Coinbase Forced Into Outage Following Super Bowl Ad After More Traffic 'Than Ever Encountered'

Coinbase had to "throttle traffic for a few minutes" after its advertising debut in Super Bowl LVI.

AccessTimeIconFeb 14, 2022 at 10:40 a.m. UTC
Updated Feb 14, 2022 at 5:46 p.m. UTC

Jamie Crawley is a CoinDesk news reporter based in London.

Cryptocurrency exchange Coinbase was forced into an outage after its ad during Super Bowl LVI between the Los Angeles Rams and Cincinnati Bengals brought about a surge in traffic.

The Nasdaq-listed firm's debut in the most expensive commercial airtime slot on the U.S. advertising calendar prompted "more traffic than ... ever encountered," Chief Product Officer Surojit Chatterjee said in a tweet.

Coinbase had to "throttle traffic for a few minutes," Chatterjee tweeted at 8:17 p.m. ET. According to Downdetector, users had been experiencing problems accessing the exchange since 7:20 p.m. The exchange announced on its main Twitter account that it was back up and running at 8:23 p.m.

With viewership in the U.S. consistently around the 100 million mark over the last decade or so, commercial airtime during the National Football League's annual championship showpiece is among the most sought after in the world. The price of a 30-second Super Bowl ad slot on NBC was reportedly around $6.5 million – up around $1 million from last year – with some slots costing as much as $7 million.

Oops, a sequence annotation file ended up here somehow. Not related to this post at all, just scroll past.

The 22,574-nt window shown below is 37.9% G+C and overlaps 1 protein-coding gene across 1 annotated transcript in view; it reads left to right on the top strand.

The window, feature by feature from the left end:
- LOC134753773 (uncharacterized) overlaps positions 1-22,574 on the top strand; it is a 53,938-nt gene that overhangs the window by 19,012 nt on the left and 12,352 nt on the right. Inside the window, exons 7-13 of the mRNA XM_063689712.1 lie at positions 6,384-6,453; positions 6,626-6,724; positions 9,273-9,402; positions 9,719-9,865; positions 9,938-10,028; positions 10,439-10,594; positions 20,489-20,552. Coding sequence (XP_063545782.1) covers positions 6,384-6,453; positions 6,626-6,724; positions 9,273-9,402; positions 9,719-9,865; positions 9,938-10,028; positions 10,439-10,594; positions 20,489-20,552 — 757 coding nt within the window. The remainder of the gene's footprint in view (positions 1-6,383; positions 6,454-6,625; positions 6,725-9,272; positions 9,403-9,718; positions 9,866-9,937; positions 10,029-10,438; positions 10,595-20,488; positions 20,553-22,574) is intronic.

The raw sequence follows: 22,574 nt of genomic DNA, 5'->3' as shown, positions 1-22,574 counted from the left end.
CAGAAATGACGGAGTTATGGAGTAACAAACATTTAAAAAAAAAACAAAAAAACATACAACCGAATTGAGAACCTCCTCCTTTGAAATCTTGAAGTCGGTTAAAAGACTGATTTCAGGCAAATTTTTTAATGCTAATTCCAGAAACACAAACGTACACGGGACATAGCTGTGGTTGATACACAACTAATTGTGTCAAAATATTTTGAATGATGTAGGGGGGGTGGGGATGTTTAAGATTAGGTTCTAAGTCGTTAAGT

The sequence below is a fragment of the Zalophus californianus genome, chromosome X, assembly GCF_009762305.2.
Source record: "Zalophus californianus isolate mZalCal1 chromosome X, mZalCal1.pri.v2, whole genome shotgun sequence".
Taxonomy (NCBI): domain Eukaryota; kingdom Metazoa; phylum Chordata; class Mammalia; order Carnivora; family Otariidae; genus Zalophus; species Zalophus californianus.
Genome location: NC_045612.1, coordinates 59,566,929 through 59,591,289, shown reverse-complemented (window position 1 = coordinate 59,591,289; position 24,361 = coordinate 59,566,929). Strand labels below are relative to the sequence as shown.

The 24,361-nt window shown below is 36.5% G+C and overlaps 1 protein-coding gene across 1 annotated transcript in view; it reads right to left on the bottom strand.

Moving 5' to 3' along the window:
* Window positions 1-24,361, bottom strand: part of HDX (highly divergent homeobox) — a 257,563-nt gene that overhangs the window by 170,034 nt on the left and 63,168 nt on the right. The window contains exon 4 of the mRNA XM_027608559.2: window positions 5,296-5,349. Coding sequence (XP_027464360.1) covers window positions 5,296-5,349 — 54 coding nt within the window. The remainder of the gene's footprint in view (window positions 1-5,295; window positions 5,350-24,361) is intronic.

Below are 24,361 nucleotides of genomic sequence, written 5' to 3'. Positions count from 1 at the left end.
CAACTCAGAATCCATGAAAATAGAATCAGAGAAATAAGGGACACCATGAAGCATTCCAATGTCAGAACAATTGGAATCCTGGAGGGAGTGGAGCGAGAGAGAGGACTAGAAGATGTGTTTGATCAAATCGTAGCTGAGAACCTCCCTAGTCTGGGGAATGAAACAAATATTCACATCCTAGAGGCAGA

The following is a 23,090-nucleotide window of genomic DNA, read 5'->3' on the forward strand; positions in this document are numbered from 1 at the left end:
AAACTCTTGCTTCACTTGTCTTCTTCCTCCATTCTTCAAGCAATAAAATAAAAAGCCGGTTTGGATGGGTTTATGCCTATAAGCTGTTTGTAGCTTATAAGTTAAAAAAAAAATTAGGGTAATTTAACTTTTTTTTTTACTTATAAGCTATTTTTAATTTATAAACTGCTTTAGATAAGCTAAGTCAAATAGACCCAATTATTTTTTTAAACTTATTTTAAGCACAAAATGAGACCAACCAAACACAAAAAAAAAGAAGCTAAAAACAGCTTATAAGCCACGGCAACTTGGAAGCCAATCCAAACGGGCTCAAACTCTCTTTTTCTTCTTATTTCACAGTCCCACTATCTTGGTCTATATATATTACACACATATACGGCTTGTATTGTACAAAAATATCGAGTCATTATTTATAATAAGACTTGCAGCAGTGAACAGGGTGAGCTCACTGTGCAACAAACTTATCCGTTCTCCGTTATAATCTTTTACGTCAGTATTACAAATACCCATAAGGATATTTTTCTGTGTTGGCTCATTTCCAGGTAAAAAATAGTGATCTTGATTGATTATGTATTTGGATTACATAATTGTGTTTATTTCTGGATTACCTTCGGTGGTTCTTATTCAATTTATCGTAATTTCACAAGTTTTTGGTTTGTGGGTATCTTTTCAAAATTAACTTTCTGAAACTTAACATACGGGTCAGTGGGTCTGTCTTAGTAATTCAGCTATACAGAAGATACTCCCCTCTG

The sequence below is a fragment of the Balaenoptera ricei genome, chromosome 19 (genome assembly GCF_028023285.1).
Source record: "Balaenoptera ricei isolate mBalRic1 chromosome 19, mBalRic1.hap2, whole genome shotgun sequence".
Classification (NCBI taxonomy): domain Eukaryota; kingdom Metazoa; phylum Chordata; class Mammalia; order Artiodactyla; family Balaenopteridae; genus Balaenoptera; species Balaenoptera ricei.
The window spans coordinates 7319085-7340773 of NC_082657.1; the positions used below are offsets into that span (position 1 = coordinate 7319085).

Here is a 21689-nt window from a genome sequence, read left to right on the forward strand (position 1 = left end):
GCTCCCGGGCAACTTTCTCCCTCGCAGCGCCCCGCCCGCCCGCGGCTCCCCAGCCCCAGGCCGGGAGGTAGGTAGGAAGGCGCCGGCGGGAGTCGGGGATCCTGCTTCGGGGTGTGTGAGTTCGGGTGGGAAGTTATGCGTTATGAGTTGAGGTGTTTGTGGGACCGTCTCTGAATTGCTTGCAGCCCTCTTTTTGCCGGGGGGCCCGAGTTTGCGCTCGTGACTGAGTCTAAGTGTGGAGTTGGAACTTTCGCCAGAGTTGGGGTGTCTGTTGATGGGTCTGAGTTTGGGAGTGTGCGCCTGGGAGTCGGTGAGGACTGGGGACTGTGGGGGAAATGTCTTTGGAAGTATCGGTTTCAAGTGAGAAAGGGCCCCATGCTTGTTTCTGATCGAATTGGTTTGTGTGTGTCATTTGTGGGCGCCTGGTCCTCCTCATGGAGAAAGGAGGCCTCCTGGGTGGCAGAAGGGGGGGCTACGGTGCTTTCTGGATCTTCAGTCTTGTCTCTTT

This year, for the first time, Super Bowl viewers were shown ads from a number of crypto companies. Along with Coinbase, crypto exchanges FTX and Crypto.com and eToro all appeared during commercial breaks. FTX's ad featured comedian Larry David while Crypto.com's starred National Basketball Association legend LeBron James.

Coinbase spent as much as $14 million on its ad, which featured a QR code bouncing around a black screen for its full 60 seconds. Viewers who scanned the QR code were taken to Coinbase's site, where they were invited to sign up and receive $15 in free bitcoin plus the chance to win $3 million in prizes.

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Jamie Crawley is a CoinDesk news reporter based in London.

CoinDesk - Unknown

Jamie Crawley is a CoinDesk news reporter based in London.

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